Broken Group PERMANENTLY CLOSED during fall/winter/spring

alexsidles

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Jan 10, 2009
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Seattle WA
JohnAbercrombie said:
In years past it was clear that a permit was required to camp in the BGI during the May 1 - Oct 1 'summer season', but a permit was not required in the 'winter' season
Are you certain a permit was not formerly required in winter? According to Canada’s current national parks regulations SOR/80-127 (2010):

No person shall use or occupy or reside or camp on any public land in a Park ... unless he is​
(a) the holder of a valid camping permit authorizing him to use that land for that purpose; or​
(b) a member of a group in respect of which a camping permit has been issued and is still valid.​

The current regulation is 10 years old, and I’ve confirmed that previous versions of the regulation dating back at least as far as 2006 contained the same requirement to obtain a camping permit.

If Parks Canada wasn’t giving out camping permits for the winter season in the past, then it would seem camping in winter wasn’t ever allowed. This would also be consistent with the email from Parks staffer Helen Davies, who wrote, “This is not a new decision.”

Is it possible this is all just a misunderstanding? Maybe kayakers who thought winter camping was allowed (and even permit-free!) were simply mistaken?

Alex
 

AlphaEcho

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Quadra Island, BC
Is it possible this is all just a misunderstanding?
Absolutely it could be. It's also true that ambiguities often exist in policy that allow for give and take. Sometimes the ambiguity is baked in. Sometimes it arises naturally. The regulations you cite may have been brought in recently, after the informal convention was established.

What is absolutely clear is that Parks Canada at one time did consult stakeholders and maintained good working relations. At some point that stopped and we now have a situation that would probably have been avoided had those relations continued.
 
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AM

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The current regulation is 10 years old, and I’ve confirmed that previous versions of the regulation dating back at least as far as 2006 contained the same requirement to obtain a camping permit.
That sounds like a reasonable deduction, Alex, but I did a course in April 2011 in the BGI run by SKILS, so I think we have to assume that the permit process at that time did allow for off-season camping. SKILS is a very by-the-book organization, so they would not be running courses in the Park if it were not allowed.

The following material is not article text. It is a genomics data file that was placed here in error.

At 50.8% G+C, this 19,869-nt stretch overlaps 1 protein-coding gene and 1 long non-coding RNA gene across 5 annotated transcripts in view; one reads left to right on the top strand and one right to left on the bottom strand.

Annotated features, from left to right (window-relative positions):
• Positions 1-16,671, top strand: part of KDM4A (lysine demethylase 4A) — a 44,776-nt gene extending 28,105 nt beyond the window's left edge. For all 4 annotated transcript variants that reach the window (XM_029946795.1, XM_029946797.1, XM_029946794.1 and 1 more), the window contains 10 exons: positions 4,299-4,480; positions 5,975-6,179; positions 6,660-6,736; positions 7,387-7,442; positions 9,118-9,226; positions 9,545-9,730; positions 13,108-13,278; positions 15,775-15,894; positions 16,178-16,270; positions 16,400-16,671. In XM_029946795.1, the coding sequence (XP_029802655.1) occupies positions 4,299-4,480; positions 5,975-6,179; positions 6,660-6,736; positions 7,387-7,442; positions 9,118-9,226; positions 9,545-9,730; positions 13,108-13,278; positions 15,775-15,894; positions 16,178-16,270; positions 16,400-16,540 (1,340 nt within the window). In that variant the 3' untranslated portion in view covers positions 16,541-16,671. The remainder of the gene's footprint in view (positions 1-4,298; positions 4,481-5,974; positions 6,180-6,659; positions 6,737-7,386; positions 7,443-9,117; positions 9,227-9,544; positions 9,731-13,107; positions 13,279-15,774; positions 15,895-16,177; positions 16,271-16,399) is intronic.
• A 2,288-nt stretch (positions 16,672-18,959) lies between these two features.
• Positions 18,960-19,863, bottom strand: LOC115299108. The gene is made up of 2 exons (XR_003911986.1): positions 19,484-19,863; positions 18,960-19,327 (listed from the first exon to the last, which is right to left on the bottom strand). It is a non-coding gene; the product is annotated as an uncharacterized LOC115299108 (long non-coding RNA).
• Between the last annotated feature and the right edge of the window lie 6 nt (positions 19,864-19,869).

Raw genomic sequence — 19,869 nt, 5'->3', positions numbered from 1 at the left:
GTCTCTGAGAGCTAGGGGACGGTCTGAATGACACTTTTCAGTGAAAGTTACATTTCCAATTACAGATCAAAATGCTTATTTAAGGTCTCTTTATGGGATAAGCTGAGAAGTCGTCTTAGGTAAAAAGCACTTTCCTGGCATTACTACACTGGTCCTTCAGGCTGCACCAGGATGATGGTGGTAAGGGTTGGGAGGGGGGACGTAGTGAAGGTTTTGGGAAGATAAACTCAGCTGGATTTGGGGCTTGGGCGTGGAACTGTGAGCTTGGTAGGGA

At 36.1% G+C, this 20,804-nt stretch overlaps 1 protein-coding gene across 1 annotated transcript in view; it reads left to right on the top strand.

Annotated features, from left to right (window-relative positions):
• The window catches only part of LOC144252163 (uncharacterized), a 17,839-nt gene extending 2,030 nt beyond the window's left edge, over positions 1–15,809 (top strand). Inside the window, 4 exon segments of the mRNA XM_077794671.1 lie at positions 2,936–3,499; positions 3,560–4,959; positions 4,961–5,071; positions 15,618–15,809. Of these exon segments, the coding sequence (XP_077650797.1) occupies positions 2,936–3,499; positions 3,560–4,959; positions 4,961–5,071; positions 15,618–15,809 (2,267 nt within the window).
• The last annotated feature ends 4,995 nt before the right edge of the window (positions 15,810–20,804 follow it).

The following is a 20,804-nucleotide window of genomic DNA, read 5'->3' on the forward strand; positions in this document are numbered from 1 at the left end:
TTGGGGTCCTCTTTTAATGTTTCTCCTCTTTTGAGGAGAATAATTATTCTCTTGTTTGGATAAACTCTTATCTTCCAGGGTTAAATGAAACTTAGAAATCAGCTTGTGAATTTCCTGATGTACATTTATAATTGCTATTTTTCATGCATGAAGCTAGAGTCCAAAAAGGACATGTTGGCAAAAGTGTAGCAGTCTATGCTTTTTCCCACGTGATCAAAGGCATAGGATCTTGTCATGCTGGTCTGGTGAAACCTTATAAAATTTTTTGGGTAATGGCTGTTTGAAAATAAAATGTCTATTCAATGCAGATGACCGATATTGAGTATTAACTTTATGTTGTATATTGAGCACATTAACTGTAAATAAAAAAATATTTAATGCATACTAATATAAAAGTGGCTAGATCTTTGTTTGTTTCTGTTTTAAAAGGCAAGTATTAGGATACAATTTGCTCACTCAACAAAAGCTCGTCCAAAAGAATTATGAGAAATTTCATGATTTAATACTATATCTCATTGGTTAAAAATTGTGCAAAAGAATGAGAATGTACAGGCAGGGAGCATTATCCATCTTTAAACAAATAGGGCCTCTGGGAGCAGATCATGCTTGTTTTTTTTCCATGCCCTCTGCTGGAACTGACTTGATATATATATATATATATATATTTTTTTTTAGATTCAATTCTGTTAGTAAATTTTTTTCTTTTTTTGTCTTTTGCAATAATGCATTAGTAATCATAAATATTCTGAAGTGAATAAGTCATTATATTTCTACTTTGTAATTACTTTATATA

I do not favour this development at first glance. While I am a big supporter of the active management of parks resources at both the federal and provincial levels, including the requirement for permits and reservations when warranted by high user demand, I believe that the guiding principle should be providing, not denying, access. So if the reason for the closure is safety, then that is not sufficient. Off-season users are usually more skilled in the backcountry, so I really can’t see how their safety is compromised by not having rangers on site. Let’s be honest: the rangers I’ve met are no more skilled in wilderness first aid and seamanship than the people I know who visit the BGI in March.

If, however, there is a problem with infrastructure, I am more sympathetic. I know, for example, that the composting toilets in the BGI are regularly abused by users who deposit trash in them. The rangers end up having to fish that garbage out (a terrible job, I imagine). If that same behaviour is happening in the off-season, when no ranger is there to clean up the mess, I can see a Parks manager deciding that a closure is the easiest way to avoid mess. But if that is the case, as per JF’s email to John, then we need to know those details so that we can all understand the decision-making process. Again, though, I would bet that the off-season users are not a problem, so we really need to see the data.

So instead of writing the people listed with a general complaint, perhaps we should all write and ask specifically for the data points that drove the decision.

Cheers,
Andrew
 

Hairygrump

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Aug 26, 2019
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Calgary, AB
Sadly, you guys are pretty much up against a brick wall with Parks. I spent 17 years living in Jasper National Park and watched as access slowly disappeared based on risk management or ecological integrity. Once they’ve rescinded access, it’s nearly impossible to restore it regardless of what data or arguementa you provide them.
 

btech

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Nov 12, 2013
Messages
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Here is a response from Karen Haugen, Parks Canada:

Thank you for taking the time to write to myself and Dave Tovell to share your concerns with respect to accessing the Broken Group Islands in Pacific Rim National Park Reserve outside of the operational season.

While, in the past, individuals or commercial operators may have brought groups to the Broken Group Islands outside of the operational season. Parks Canada has not officially offered commercial outfitters or individuals the option of camping in the Broken Group Islands during the annual closure period. The camping facilities are not serviced, and visitor safety services are significantly reduced. Visitors are asked, therefore, to plan overnight trips to the Broken Group Islands within the May to September season, when the reservation system is in place, the Parks Canada Visitor Safety Team is prepared to respond to potential incidents, and the Tseshaht BeachKeepers Program is active.

Please note, this is not a new decision. However, it seems that this information may not have been communicated clearly. We welcome the opportunity to discuss this with you further, as we value your feedback. Over the coming months, we will be holding virtual stakeholder engagement sessions related to the Broken Group Islands. On December 10th, the park reserve hosted a stakeholder engagement session to hear directly from business operators in the park reserve related to 2021 operational season, a continuation of this session will happen in the New Year. Another engagement session that will be occurring is related to the visitor offer and visitor season for the Broken Group Islands.